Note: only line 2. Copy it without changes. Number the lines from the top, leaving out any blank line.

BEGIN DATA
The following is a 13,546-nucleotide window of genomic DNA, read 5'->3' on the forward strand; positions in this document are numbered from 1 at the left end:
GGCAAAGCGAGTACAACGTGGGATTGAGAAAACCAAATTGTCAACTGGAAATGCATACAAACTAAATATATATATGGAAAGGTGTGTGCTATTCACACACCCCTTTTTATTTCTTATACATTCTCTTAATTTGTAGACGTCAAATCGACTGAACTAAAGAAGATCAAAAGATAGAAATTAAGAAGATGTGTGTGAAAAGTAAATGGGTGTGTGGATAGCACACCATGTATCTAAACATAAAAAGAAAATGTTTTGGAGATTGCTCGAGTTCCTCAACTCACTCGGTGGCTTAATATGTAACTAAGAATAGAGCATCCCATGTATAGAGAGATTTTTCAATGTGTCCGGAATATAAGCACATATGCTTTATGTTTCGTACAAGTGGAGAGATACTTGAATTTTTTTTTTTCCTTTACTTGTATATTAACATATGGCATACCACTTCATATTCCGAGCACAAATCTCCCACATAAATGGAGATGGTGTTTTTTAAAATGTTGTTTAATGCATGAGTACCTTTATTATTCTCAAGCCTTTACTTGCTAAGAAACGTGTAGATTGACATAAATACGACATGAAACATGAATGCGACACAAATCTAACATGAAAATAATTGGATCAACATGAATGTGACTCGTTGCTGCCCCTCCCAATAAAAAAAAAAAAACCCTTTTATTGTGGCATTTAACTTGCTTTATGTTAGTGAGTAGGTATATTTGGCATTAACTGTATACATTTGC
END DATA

GGCAAAGCGAGTACAACGTGGGATTGAGAAAACCAAATTGTCAACTGGAAATGCATACAAACTAAATATATATATGGAAAGGTGTGTGCTATTCACACACCCCTTTTTATTTCTTATACATTCTCTTAATTTGTAGACGTCAAATCGACTGAACTAAAGAAGATCAAAAGATAGAAATTAAGAAGATGTGTGTGAAAAGTAAATGGGTGTGTGGATAGCACACCATGTATCTAAACATAAAAAGAAAATGTTTTGGAGATTGCTCGAGTTCCTCAACTCACTCGGTGGCTTAATATGTAACTAAGAATAGAGCATCCCATGTATAGAGAGATTTTTCAATGTGTCCGGAATATAAGCACATATGCTTTATGTTTCGTACAAGTGGAGAGATACTTGAATTTTTTTTTTTCCTTTACTTGTATATTAACATATGGCATACCACTTCATATTCCGAGCACAAATCTCCCACATAAATGGAGATGGTGTTTTTTAAAATGTTGTTTAATGCATGAGTACCTTTATTATTCTCAAGCCTTTACTTGCTAAGAAACGTGTAGATTGACATAAATACGACATGAAACATGAATGCGACACAAATCTAACATGAAAATAATTGGATCAACATGAATGTGACTCGTTGCTGCCCCTCCCAATAAAAAAAAAAAAACCCTTTTATTGTGGCATTTAACTTGCTTTATGTTAGTGAGTAGGTATATTTGGCATTAACTGTATACATTTGC